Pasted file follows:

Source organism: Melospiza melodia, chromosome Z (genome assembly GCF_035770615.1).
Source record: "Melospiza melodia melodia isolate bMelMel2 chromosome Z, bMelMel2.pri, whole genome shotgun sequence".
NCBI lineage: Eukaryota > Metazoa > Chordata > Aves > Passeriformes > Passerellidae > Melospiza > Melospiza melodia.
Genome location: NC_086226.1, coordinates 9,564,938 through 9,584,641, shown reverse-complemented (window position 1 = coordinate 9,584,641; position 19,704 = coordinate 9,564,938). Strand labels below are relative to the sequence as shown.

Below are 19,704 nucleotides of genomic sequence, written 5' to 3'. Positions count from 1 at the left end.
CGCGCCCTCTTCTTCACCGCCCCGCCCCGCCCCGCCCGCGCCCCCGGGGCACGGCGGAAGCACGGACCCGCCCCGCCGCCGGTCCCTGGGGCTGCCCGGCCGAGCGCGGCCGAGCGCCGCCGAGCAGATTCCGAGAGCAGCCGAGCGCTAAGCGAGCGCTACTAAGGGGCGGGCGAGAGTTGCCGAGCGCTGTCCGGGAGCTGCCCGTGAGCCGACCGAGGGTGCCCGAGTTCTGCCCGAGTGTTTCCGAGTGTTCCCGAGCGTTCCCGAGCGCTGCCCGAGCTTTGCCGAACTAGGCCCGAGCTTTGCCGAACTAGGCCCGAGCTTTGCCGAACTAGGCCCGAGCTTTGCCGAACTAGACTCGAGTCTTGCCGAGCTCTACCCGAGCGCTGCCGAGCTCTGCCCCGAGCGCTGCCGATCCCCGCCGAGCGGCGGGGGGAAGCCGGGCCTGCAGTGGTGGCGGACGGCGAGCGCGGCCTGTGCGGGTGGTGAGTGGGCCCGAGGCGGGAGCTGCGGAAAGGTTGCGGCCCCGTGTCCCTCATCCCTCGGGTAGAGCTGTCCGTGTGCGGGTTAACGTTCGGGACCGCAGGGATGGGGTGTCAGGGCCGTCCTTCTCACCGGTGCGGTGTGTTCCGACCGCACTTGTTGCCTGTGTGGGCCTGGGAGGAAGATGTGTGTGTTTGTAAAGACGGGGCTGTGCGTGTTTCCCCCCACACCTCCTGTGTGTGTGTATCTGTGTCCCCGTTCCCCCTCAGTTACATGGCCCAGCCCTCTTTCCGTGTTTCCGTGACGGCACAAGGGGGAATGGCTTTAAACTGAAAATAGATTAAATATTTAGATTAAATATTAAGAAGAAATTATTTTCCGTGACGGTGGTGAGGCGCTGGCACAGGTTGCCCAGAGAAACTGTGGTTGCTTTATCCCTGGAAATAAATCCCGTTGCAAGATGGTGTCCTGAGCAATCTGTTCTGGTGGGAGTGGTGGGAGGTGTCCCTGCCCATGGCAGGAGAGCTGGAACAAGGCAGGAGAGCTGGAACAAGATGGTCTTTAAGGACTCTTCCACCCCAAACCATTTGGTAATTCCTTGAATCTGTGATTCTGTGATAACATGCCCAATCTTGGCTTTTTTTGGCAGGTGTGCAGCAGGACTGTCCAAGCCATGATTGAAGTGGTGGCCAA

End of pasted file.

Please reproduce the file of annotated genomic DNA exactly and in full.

Source organism: Melospiza melodia, chromosome Z (genome assembly GCF_035770615.1).
Source record: "Melospiza melodia melodia isolate bMelMel2 chromosome Z, bMelMel2.pri, whole genome shotgun sequence".
NCBI lineage: Eukaryota > Metazoa > Chordata > Aves > Passeriformes > Passerellidae > Melospiza > Melospiza melodia.
Genome location: NC_086226.1, coordinates 9,564,938 through 9,584,641, shown reverse-complemented (window position 1 = coordinate 9,584,641; position 19,704 = coordinate 9,564,938). Strand labels below are relative to the sequence as shown.

Below are 19,704 nucleotides of genomic sequence, written 5' to 3'. Positions count from 1 at the left end.
CGCGCCCTCTTCTTCACCGCCCCGCCCCGCCCCGCCCGCGCCCCCGGGGCACGGCGGAAGCACGGACCCGCCCCGCCGCCGGTCCCTGGGGCTGCCCGGCCGAGCGCGGCCGAGCGCCGCCGAGCAGATTCCGAGAGCAGCCGAGCGCTAAGCGAGCGCTACTAAGGGGCGGGCGAGAGTTGCCGAGCGCTGTCCGGGAGCTGCCCGTGAGCCGACCGAGGGTGCCCGAGTTCTGCCCGAGTGTTTCCGAGTGTTCCCGAGCGTTCCCGAGCGCTGCCCGAGCTTTGCCGAACTAGGCCCGAGCTTTGCCGAACTAGGCCCGAGCTTTGCCGAACTAGGCCCGAGCTTTGCCGAACTAGACTCGAGTCTTGCCGAGCTCTACCCGAGCGCTGCCGAGCTCTGCCCCGAGCGCTGCCGATCCCCGCCGAGCGGCGGGGGGAAGCCGGGCCTGCAGTGGTGGCGGACGGCGAGCGCGGCCTGTGCGGGTGGTGAGTGGGCCCGAGGCGGGAGCTGCGGAAAGGTTGCGGCCCCGTGTCCCTCATCCCTCGGGTAGAGCTGTCCGTGTGCGGGTTAACGTTCGGGACCGCAGGGATGGGGTGTCAGGGCCGTCCTTCTCACCGGTGCGGTGTGTTCCGACCGCACTTGTTGCCTGTGTGGGCCTGGGAGGAAGATGTGTGTGTTTGTAAAGACGGGGCTGTGCGTGTTTCCCCCCACACCTCCTGTGTGTGTGTATCTGTGTCCCCGTTCCCCCTCAGTTACATGGCCCAGCCCTCTTTCCGTGTTTCCGTGACGGCACAAGGGGGAATGGCTTTAAACTGAAAATAGATTAAATATTTAGATTAAATATTAAGAAGAAATTATTTTCCGTGACGGTGGTGAGGCGCTGGCACAGGTTGCCCAGAGAAACTGTGGTTGCTTTATCCCTGGAAATAAATCCCGTTGCAAGATGGTGTCCTGAGCAATCTGTTCTGGTGGGAGTGGTGGGAGGTGTCCCTGCCCATGGCAGGAGAGCTGGAACAAGGCAGGAGAGCTGGAACAAGATGGTCTTTAAGGACTCTTCCACCCCAAACCATTTGGTAATTCCTTGAATCTGTGATTCTGTGATAACATGCCCAATCTTGGCTTTTTTTGGCAGGTGTGCAGCAGGACTGTCCAAGCCATGATTGAAGTGGTGGCCAA